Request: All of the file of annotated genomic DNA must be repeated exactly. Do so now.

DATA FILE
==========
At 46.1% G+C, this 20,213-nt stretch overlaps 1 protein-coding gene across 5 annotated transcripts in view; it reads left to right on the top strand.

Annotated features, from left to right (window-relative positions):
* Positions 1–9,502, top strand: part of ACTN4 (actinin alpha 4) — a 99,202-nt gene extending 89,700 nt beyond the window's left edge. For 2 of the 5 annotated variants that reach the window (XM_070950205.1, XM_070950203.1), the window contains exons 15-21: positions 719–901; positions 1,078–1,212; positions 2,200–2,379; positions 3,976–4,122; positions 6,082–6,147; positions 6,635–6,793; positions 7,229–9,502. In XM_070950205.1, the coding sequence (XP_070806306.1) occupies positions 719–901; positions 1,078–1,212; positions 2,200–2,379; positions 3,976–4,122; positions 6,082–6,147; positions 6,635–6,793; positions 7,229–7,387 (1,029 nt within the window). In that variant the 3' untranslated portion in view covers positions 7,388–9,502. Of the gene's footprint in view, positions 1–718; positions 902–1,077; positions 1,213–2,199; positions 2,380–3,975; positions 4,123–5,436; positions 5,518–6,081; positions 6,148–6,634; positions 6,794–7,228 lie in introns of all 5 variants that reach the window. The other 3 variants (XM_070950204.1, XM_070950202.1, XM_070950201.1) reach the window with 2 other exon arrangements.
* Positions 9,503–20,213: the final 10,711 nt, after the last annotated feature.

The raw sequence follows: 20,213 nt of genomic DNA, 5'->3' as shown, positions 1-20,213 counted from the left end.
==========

At 46.1% G+C, this 20,213-nt stretch overlaps 1 protein-coding gene across 5 annotated transcripts in view; it reads left to right on the top strand.

Annotated features, from left to right (window-relative positions):
* Positions 1–9,502, top strand: part of ACTN4 (actinin alpha 4) — a 99,202-nt gene extending 89,700 nt beyond the window's left edge. For 2 of the 5 annotated variants that reach the window (XM_070950205.1, XM_070950203.1), the window contains exons 15-21: positions 719–901; positions 1,078–1,212; positions 2,200–2,379; positions 3,976–4,122; positions 6,082–6,147; positions 6,635–6,793; positions 7,229–9,502. In XM_070950205.1, the coding sequence (XP_070806306.1) occupies positions 719–901; positions 1,078–1,212; positions 2,200–2,379; positions 3,976–4,122; positions 6,082–6,147; positions 6,635–6,793; positions 7,229–7,387 (1,029 nt within the window). In that variant the 3' untranslated portion in view covers positions 7,388–9,502. Of the gene's footprint in view, positions 1–718; positions 902–1,077; positions 1,213–2,199; positions 2,380–3,975; positions 4,123–5,436; positions 5,518–6,081; positions 6,148–6,634; positions 6,794–7,228 lie in introns of all 5 variants that reach the window. The other 3 variants (XM_070950204.1, XM_070950202.1, XM_070950201.1) reach the window with 2 other exon arrangements.
* Positions 9,503–20,213: the final 10,711 nt, after the last annotated feature.

The raw sequence follows: 20,213 nt of genomic DNA, 5'->3' as shown, positions 1-20,213 counted from the left end.